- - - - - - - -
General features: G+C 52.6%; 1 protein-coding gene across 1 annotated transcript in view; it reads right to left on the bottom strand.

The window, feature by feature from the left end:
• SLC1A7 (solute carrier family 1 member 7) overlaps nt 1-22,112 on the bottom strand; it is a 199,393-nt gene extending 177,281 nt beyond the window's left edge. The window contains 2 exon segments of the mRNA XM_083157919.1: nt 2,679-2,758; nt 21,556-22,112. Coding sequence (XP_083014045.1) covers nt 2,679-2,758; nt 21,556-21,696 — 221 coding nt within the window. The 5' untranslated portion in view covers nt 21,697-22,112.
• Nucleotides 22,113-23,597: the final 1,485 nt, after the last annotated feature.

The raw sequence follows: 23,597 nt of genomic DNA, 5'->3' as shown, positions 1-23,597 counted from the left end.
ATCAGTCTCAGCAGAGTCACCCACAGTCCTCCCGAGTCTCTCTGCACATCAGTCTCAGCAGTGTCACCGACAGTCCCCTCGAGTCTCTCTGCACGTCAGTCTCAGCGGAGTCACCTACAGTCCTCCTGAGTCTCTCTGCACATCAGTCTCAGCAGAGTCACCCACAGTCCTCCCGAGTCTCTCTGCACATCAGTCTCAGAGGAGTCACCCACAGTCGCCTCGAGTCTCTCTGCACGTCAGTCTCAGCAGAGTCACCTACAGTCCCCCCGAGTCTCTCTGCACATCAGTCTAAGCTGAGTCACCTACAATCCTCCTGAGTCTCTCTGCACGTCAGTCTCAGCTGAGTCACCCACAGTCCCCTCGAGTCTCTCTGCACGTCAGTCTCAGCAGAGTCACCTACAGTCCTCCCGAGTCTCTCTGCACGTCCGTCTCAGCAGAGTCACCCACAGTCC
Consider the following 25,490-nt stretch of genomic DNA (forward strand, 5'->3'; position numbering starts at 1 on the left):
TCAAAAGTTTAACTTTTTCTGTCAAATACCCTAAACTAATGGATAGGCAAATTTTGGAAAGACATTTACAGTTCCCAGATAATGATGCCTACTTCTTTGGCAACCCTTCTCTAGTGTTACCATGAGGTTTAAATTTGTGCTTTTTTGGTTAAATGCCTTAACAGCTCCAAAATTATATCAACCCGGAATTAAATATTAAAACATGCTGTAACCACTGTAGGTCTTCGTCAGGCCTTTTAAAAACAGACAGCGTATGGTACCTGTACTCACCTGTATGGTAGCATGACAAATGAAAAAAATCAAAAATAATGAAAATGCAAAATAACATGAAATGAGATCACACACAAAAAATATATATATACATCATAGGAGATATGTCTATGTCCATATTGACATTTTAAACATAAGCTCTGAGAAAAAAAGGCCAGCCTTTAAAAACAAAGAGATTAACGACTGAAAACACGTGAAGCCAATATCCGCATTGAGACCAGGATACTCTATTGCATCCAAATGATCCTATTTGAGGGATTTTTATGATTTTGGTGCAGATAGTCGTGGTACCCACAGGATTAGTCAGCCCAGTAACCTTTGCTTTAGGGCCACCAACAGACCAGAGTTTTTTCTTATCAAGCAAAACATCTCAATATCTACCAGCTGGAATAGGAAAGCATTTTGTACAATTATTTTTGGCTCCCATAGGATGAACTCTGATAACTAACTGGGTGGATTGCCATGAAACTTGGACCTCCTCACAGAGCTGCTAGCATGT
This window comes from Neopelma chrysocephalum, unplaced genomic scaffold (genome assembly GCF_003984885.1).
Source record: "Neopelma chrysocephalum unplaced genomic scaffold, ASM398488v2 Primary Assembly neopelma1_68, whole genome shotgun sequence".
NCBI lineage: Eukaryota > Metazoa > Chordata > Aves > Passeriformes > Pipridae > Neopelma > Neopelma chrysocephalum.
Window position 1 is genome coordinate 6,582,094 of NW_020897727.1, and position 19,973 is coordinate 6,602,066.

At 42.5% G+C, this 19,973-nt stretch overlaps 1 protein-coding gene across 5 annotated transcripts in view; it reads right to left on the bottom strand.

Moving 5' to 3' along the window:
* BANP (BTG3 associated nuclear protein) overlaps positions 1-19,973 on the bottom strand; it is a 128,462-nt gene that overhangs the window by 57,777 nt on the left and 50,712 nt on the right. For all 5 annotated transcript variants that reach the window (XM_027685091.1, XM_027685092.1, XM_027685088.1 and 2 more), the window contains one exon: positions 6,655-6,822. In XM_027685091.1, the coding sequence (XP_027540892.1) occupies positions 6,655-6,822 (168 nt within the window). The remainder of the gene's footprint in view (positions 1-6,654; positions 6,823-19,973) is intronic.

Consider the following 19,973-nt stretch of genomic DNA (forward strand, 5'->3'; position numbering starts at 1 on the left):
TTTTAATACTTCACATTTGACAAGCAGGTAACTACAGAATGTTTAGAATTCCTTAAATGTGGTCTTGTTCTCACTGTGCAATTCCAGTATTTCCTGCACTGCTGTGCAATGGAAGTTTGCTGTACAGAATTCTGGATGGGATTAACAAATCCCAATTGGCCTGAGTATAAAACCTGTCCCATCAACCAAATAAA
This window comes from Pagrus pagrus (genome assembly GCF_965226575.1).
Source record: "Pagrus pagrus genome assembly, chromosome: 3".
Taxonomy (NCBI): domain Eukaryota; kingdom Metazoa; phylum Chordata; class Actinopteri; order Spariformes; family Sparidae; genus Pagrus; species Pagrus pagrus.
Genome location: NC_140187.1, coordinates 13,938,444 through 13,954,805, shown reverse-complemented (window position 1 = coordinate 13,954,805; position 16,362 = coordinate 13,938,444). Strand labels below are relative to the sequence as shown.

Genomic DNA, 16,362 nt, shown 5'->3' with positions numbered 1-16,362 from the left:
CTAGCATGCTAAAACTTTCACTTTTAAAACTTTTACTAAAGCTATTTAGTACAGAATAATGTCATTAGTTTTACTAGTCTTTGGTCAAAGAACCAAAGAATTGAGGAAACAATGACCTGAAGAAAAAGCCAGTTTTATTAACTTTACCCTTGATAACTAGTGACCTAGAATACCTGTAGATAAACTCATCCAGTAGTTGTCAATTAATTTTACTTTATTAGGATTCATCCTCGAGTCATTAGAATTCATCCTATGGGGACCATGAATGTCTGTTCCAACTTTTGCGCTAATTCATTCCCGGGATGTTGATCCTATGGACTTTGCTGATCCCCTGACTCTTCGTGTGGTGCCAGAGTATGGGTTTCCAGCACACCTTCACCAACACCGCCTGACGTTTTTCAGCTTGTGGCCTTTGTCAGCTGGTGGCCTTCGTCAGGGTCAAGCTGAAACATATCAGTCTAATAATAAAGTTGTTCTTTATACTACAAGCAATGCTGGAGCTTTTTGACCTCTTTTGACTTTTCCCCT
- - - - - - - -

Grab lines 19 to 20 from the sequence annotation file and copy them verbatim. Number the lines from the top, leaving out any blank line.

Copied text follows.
Source record: "Pagrus pagrus genome assembly, chromosome: 3".
Taxonomy (NCBI): domain Eukaryota; kingdom Metazoa; phylum Chordata; class Actinopteri; order Spariformes; family Sparidae; genus Pagrus; species Pagrus pagrus.